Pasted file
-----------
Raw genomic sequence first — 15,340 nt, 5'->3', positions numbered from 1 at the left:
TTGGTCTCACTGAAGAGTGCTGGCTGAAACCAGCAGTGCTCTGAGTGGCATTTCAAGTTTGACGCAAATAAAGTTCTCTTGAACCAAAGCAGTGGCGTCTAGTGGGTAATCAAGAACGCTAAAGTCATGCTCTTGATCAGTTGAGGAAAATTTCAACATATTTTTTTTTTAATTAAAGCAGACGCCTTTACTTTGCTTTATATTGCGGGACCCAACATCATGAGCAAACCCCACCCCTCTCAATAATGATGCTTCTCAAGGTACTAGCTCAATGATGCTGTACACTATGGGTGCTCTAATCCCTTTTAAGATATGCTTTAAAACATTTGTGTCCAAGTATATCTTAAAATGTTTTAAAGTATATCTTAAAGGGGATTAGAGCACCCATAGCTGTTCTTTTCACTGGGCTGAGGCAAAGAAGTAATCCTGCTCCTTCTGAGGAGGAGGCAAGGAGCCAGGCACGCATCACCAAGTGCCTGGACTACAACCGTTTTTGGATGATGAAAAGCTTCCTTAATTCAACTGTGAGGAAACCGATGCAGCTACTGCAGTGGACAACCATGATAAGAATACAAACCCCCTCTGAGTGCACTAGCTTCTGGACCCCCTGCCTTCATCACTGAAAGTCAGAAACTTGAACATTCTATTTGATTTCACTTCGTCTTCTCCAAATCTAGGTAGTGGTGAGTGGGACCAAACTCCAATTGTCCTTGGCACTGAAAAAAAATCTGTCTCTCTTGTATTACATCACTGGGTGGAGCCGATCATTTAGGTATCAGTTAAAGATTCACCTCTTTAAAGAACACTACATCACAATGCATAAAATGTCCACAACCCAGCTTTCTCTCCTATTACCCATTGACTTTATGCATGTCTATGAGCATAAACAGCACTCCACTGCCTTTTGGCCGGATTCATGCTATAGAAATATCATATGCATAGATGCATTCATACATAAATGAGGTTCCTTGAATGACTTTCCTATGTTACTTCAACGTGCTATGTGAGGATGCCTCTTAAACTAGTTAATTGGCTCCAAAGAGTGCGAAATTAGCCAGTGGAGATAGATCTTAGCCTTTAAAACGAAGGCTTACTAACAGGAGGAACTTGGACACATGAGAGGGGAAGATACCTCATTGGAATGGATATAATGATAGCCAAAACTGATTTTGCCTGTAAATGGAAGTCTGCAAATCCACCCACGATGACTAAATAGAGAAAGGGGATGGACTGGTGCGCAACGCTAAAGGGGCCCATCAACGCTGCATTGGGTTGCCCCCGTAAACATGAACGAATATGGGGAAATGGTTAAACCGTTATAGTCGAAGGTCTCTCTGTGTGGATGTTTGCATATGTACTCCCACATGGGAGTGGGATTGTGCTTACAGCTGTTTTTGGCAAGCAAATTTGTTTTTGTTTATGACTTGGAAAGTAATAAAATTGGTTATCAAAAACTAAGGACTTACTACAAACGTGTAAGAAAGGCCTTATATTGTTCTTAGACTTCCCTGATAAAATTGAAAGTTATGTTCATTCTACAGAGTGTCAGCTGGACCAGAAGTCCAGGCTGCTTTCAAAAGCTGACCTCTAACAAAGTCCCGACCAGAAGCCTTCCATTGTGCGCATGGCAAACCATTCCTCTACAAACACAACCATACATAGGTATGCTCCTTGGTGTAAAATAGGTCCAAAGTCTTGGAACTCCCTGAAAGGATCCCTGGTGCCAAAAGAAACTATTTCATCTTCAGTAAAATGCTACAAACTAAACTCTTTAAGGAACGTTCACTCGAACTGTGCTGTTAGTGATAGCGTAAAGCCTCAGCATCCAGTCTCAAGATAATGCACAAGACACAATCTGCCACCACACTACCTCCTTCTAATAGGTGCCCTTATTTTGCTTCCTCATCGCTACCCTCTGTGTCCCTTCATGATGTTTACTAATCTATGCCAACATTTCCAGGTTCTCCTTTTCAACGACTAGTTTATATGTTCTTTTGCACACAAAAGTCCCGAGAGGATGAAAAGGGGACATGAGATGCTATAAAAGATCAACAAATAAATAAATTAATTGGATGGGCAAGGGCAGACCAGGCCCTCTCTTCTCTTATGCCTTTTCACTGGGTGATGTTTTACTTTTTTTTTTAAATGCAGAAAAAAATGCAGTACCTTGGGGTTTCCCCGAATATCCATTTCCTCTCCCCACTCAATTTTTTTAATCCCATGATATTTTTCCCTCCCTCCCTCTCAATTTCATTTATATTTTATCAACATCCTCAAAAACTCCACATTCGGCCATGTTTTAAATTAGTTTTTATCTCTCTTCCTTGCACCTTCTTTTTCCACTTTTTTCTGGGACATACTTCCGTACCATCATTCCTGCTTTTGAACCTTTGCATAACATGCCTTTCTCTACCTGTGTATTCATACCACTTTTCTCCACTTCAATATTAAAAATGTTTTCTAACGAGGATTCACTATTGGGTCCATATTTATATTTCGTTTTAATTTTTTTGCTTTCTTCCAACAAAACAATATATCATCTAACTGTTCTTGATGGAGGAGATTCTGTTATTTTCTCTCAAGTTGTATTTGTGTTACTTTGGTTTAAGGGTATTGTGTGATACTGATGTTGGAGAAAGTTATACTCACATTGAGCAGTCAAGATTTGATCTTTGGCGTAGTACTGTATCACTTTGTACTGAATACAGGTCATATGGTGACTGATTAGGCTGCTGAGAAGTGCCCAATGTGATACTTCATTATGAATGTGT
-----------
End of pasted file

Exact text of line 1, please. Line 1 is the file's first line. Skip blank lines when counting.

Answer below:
Raw genomic sequence first — 15,340 nt, 5'->3', positions numbered from 1 at the left: